Karen Snouffer’s paintings and wall sculptures in “Seeking Joy” are lively, vibrantly colourful and without having exception, abstract.
The title of her show at the Ohio State College College Club refers to her system and its consequence — and the response, she hopes, of viewers.
“Because of what we’ve all been encountering these previous number of many years — socially, politically, medically — I assume trying to find joy is what I’ve been executing in making use of so much coloration and movement,” Snouffer reported. “Am I producing joyful objects or is the pleasure in the course of action? The joy is also up to the viewer.”
The prevalent denominators of the 30-some will work in the exhibit are the use of architectural images and an abundance of contrasting and complementary colours. Snouffer, a Gambier resident and professor emeritus at Kenyon Higher education, stated she is regularly impressed by buildings and sights from places she has been to at dwelling and overseas.
She established “Scaffold,” for instance, right after a trip to Rome the place creating tasks involving scaffolding seemed to be almost everywhere. The acrylic portray, also crafted with stickers, glue and ink, presents clusters of exuberant thrives in orange, black and yellow — as nicely as a scaffold-like symbol.
The large “Apostrophe,” (72 by 42 inches) offers an animated apostrophe form versus an orange area in the major left portion of the canvas.
A more compact portray, “Red Boat,” shows what may well or may perhaps not be the pink vessel as the central figure surrounded by block-like designs in a variety of colours.
Snouffer, 75, who taught portray and drawing and has worked in figurative art, stated she is dedicated now to abstraction, a genre she finds additional creatively hard and absolutely free.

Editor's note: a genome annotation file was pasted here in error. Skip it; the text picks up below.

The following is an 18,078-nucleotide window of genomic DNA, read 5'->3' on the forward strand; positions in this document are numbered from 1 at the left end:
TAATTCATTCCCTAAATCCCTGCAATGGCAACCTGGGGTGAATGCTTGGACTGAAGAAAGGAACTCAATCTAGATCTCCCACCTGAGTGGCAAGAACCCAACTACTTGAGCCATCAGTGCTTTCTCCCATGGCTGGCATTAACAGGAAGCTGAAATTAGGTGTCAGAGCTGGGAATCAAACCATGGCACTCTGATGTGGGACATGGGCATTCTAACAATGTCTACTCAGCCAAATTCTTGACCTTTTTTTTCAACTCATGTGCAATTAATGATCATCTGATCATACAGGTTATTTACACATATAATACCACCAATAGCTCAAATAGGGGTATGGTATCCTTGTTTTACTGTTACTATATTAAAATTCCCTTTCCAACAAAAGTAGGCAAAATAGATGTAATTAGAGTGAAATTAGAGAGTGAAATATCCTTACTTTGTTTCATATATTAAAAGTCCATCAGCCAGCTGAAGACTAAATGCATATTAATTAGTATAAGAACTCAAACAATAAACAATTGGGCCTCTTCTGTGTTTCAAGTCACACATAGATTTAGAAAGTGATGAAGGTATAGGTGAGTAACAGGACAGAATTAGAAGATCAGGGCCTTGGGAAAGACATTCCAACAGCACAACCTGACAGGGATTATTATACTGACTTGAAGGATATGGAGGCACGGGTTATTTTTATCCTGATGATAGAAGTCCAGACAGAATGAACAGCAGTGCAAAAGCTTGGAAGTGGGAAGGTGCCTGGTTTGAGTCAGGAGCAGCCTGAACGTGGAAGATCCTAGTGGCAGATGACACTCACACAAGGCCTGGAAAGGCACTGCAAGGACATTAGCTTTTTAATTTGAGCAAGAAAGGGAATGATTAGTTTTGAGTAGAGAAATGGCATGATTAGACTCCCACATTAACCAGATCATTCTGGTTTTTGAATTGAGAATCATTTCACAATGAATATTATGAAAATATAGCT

She cites neuroscientist Eric R. Kandel’s theories involving the viewing of abstract artwork versus figurative operates. With figurative artwork, pictures draw the viewer’s memory to folks, destinations or factors he or she can recall. With abstract artwork, the viewer is compelled to draw upon their imagination to make your mind up what the artwork signifies.
“I appreciate that various people see unique items in my function, and I really like that from time to time they commit time with a painting,” Snouffer mentioned.
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Snouffer also obviously enjoys the elements of her do the job. In “Totter” and “Duck Under,” she employs wisps of slice paper in black, yellow and gray — and occasionally even black glitter — to vogue motion-loaded wall hangings. Yellow, she reported, “can be a joyful coloration or it can show warning and panic — and it will work artistically with black and gray.”
Lots of much more supplies are discovered in the wall sculpture “Push Out,” a black-and-white relief filled with lacy paper, black fuzz, a black-and-white checkerboard and even replicas of cicada wings.
As always, Snouffer invites her viewers to discern that means in her will work. She has studied and explored the chaos principle and enjoys the idea of and introducing contradictory themes in her work. She is relentlessly curious and experimental with components and themes, all of which add to the delight she finds in making art.
As a septuagenarian, she suggests, “I program to be undertaking this for another 20 yrs.”
“Looking for Joy” is a worthwhile purpose for the artist and those people who investigate her operate.
At a glance
“Seeking Joy: Karen Snouffer” continues by Feb. 18 at the Ohio Point out University Faculty Club, 181 S. Oval Travel. Hours: 9 a.m. to 5 p.m. weekdays. Masks are essential. For details, get in touch with Lisa Craig Morton at 614-309-0191 or check out www.ohio-statefacultyclub.com.
This short article originally appeared on The Columbus Dispatch: Karen Snouffer exhibiting summary art at Ohio State Faculty Club